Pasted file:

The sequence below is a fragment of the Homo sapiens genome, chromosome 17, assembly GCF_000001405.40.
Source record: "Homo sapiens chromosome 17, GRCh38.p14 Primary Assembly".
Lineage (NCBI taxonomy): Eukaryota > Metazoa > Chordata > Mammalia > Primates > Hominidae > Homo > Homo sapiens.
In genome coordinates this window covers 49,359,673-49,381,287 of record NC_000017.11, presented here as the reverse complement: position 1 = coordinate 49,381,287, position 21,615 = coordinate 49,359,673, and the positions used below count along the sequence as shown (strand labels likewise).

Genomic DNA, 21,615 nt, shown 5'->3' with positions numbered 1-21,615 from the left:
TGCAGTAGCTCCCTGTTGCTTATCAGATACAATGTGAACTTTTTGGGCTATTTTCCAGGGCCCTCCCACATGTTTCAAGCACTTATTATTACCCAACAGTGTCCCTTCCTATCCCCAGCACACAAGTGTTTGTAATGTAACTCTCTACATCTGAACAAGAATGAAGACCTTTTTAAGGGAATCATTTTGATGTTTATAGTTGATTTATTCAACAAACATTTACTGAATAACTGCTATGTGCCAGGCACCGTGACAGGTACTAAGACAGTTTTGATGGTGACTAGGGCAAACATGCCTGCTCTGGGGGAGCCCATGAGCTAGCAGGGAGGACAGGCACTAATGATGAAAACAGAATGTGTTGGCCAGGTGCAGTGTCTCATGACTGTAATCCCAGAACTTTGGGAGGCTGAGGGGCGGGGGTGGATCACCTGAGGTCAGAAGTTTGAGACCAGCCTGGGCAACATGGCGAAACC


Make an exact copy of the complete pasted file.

The sequence below is a fragment of the Homo sapiens genome, chromosome 17, assembly GCF_000001405.40.
Source record: "Homo sapiens chromosome 17, GRCh38.p14 Primary Assembly".
Lineage (NCBI taxonomy): Eukaryota > Metazoa > Chordata > Mammalia > Primates > Hominidae > Homo > Homo sapiens.
In genome coordinates this window covers 49,359,673-49,381,287 of record NC_000017.11, presented here as the reverse complement: position 1 = coordinate 49,381,287, position 21,615 = coordinate 49,359,673, and the positions used below count along the sequence as shown (strand labels likewise).

Genomic DNA, 21,615 nt, shown 5'->3' with positions numbered 1-21,615 from the left:
TGCAGTAGCTCCCTGTTGCTTATCAGATACAATGTGAACTTTTTGGGCTATTTTCCAGGGCCCTCCCACATGTTTCAAGCACTTATTATTACCCAACAGTGTCCCTTCCTATCCCCAGCACACAAGTGTTTGTAATGTAACTCTCTACATCTGAACAAGAATGAAGACCTTTTTAAGGGAATCATTTTGATGTTTATAGTTGATTTATTCAACAAACATTTACTGAATAACTGCTATGTGCCAGGCACCGTGACAGGTACTAAGACAGTTTTGATGGTGACTAGGGCAAACATGCCTGCTCTGGGGGAGCCCATGAGCTAGCAGGGAGGACAGGCACTAATGATGAAAACAGAATGTGTTGGCCAGGTGCAGTGTCTCATGACTGTAATCCCAGAACTTTGGGAGGCTGAGGGGCGGGGGTGGATCACCTGAGGTCAGAAGTTTGAGACCAGCCTGGGCAACATGGCGAAACC